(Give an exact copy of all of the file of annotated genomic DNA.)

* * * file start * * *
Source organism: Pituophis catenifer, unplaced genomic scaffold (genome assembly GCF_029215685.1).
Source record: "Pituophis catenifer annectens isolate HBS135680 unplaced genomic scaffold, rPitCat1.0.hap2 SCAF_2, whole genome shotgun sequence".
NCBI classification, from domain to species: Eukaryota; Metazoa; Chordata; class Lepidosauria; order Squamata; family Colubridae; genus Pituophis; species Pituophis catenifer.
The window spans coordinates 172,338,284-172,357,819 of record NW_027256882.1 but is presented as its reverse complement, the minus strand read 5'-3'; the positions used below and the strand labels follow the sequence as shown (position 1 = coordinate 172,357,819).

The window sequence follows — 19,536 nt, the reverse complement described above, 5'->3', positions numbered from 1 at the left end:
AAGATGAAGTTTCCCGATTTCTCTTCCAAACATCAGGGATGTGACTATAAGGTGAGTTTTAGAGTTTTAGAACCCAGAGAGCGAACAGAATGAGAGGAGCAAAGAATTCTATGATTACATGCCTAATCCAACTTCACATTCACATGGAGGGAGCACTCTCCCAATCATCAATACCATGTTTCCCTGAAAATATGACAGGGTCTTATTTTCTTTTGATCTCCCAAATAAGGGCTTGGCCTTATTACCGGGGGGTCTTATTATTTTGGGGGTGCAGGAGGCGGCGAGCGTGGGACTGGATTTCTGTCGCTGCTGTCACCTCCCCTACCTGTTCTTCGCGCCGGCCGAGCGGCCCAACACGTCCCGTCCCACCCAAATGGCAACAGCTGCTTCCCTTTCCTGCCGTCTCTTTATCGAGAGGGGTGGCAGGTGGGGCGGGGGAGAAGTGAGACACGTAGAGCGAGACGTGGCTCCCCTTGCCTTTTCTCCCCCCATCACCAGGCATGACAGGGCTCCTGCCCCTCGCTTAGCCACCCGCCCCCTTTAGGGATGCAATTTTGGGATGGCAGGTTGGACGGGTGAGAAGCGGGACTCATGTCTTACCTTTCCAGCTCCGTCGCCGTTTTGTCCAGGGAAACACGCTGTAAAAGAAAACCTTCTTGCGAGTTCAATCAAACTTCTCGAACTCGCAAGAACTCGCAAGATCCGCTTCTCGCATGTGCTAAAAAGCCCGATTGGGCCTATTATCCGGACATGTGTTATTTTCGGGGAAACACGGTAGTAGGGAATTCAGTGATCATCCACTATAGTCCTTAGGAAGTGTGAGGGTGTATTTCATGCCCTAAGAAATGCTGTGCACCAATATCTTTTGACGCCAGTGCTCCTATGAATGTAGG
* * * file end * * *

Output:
Source organism: Pituophis catenifer, unplaced genomic scaffold (genome assembly GCF_029215685.1).
Source record: "Pituophis catenifer annectens isolate HBS135680 unplaced genomic scaffold, rPitCat1.0.hap2 SCAF_2, whole genome shotgun sequence".
NCBI classification, from domain to species: Eukaryota; Metazoa; Chordata; class Lepidosauria; order Squamata; family Colubridae; genus Pituophis; species Pituophis catenifer.
The window spans coordinates 172,338,284-172,357,819 of record NW_027256882.1 but is presented as its reverse complement, the minus strand read 5'-3'; the positions used below and the strand labels follow the sequence as shown (position 1 = coordinate 172,357,819).

The window sequence follows — 19,536 nt, the reverse complement described above, 5'->3', positions numbered from 1 at the left end:
AAGATGAAGTTTCCCGATTTCTCTTCCAAACATCAGGGATGTGACTATAAGGTGAGTTTTAGAGTTTTAGAACCCAGAGAGCGAACAGAATGAGAGGAGCAAAGAATTCTATGATTACATGCCTAATCCAACTTCACATTCACATGGAGGGAGCACTCTCCCAATCATCAATACCATGTTTCCCTGAAAATATGACAGGGTCTTATTTTCTTTTGATCTCCCAAATAAGGGCTTGGCCTTATTACCGGGGGGTCTTATTATTTTGGGGGTGCAGGAGGCGGCGAGCGTGGGACTGGATTTCTGTCGCTGCTGTCACCTCCCCTACCTGTTCTTCGCGCCGGCCGAGCGGCCCAACACGTCCCGTCCCACCCAAATGGCAACAGCTGCTTCCCTTTCCTGCCGTCTCTTTATCGAGAGGGGTGGCAGGTGGGGCGGGGGAGAAGTGAGACACGTAGAGCGAGACGTGGCTCCCCTTGCCTTTTCTCCCCCCATCACCAGGCATGACAGGGCTCCTGCCCCTCGCTTAGCCACCCGCCCCCTTTAGGGATGCAATTTTGGGATGGCAGGTTGGACGGGTGAGAAGCGGGACTCATGTCTTACCTTTCCAGCTCCGTCGCCGTTTTGTCCAGGGAAACACGCTGTAAAAGAAAACCTTCTTGCGAGTTCAATCAAACTTCTCGAACTCGCAAGAACTCGCAAGATCCGCTTCTCGCATGTGCTAAAAAGCCCGATTGGGCCTATTATCCGGACATGTGTTATTTTCGGGGAAACACGGTAGTAGGGAATTCAGTGATCATCCACTATAGTCCTTAGGAAGTGTGAGGGTGTATTTCATGCCCTAAGAAATGCTGTGCACCAATATCTTTTGACGCCAGTGCTCCTATGAATGTAGG